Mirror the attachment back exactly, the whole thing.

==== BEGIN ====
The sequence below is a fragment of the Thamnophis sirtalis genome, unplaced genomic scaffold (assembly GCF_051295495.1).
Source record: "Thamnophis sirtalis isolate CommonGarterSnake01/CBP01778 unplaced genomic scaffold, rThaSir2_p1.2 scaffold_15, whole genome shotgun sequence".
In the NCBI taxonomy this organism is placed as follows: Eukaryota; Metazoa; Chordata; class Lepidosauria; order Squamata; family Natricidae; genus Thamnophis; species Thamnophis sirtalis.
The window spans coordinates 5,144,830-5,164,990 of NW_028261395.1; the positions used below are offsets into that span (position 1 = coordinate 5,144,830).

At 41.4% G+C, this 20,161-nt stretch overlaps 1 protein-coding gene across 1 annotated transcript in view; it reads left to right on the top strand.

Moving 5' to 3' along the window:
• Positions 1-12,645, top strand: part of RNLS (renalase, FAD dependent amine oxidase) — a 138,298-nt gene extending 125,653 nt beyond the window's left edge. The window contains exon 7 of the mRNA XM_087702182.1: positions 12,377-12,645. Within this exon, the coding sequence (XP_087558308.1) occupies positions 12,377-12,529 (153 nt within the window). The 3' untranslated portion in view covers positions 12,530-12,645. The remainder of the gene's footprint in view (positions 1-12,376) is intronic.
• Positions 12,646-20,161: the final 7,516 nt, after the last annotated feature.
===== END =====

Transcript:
The sequence below is a fragment of the Thamnophis sirtalis genome, unplaced genomic scaffold (assembly GCF_051295495.1).
Source record: "Thamnophis sirtalis isolate CommonGarterSnake01/CBP01778 unplaced genomic scaffold, rThaSir2_p1.2 scaffold_15, whole genome shotgun sequence".
In the NCBI taxonomy this organism is placed as follows: Eukaryota; Metazoa; Chordata; class Lepidosauria; order Squamata; family Natricidae; genus Thamnophis; species Thamnophis sirtalis.
The window spans coordinates 5,144,830-5,164,990 of NW_028261395.1; the positions used below are offsets into that span (position 1 = coordinate 5,144,830).

At 41.4% G+C, this 20,161-nt stretch overlaps 1 protein-coding gene across 1 annotated transcript in view; it reads left to right on the top strand.

Moving 5' to 3' along the window:
• Positions 1-12,645, top strand: part of RNLS (renalase, FAD dependent amine oxidase) — a 138,298-nt gene extending 125,653 nt beyond the window's left edge. The window contains exon 7 of the mRNA XM_087702182.1: positions 12,377-12,645. Within this exon, the coding sequence (XP_087558308.1) occupies positions 12,377-12,529 (153 nt within the window). The 3' untranslated portion in view covers positions 12,530-12,645. The remainder of the gene's footprint in view (positions 1-12,376) is intronic.
• Positions 12,646-20,161: the final 7,516 nt, after the last annotated feature.